The German state of Baden-Wuerttemberg has given initial approval for a law to stop teachers wearing headscarves.
Teacher Fereshta Ludin's court prompted states to legislate
The draft law, which has been proposed by centre-right parties, has passed its first reading and will return for final approval at the end of March.
The education ministry wants to ban any public show of religion or politics which could jeopardise the neutrality of the state education system.
France is also debating whether to ban any overt religious symbols in schools.
Seven other German states, including Bavaria, are expected to propose similar laws to the Baden-Wuerttemberg plans in the near future.
The proposals follow a controversial ruling by Germany's highest court in September last year that states were entitled to ban teachers from wearing headscarves.
Thirty-one-year-old Fereshta Ludin, who was denied a job in Baden-Wuerttemberg in 1998 because she wore a headscarf in school, went to court arguing that the German constitution guaranteed her religious freedom.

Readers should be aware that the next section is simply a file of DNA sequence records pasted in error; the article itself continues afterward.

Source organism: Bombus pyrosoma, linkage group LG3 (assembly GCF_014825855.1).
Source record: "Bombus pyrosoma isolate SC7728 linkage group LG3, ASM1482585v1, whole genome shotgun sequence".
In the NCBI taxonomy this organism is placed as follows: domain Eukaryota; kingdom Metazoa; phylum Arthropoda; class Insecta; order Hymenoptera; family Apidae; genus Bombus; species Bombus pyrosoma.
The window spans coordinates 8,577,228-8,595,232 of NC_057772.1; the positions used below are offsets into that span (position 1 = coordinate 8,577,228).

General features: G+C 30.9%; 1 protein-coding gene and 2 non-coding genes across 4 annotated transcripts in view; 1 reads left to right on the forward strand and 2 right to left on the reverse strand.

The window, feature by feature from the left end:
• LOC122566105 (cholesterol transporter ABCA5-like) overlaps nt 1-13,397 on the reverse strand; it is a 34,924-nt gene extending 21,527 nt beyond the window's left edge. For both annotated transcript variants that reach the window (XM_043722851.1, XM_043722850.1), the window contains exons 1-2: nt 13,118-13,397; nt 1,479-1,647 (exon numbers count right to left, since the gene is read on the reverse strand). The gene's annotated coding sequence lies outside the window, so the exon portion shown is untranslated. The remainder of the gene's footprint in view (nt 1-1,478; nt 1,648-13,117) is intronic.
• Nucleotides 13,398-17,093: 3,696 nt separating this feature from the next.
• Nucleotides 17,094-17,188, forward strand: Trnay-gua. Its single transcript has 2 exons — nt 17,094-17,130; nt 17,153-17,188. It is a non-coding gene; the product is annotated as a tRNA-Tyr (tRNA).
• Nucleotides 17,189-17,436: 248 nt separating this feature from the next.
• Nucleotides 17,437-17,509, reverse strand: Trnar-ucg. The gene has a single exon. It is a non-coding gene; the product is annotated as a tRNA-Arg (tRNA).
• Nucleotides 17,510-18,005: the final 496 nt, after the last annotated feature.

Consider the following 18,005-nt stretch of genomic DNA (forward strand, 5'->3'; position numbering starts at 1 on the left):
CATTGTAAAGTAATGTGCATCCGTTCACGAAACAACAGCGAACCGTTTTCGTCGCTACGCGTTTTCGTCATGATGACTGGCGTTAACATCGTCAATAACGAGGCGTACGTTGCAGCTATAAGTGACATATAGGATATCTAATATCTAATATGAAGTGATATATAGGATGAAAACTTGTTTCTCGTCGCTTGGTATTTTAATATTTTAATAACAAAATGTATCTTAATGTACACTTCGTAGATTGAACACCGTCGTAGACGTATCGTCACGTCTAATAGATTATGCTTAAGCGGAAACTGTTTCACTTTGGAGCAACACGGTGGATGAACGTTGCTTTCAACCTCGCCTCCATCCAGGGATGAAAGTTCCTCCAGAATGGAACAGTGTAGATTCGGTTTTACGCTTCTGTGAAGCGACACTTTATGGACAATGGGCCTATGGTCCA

The federal Constitutional Court ruled by five votes to three that, under current laws, she could wear the scarf. But it also said new laws could be passed by individual states.
Civil rights organisations and groups representing the 3.2 million Muslims living in Germany have strongly criticised the proposed ban.
They argue that the right to wear a headscarf is a question of religious freedom.
The French proposals, which have the backing of President Jacques Chirac, would lead to a schools ban on religious symbols such as Islamic headscarves, Jewish skullcaps and large crucifixes or crosses.
A vote in the French National Assembly is expected next Tuesday.
Christian and Jewish symbols are not included in the Bavarian plans for a ban.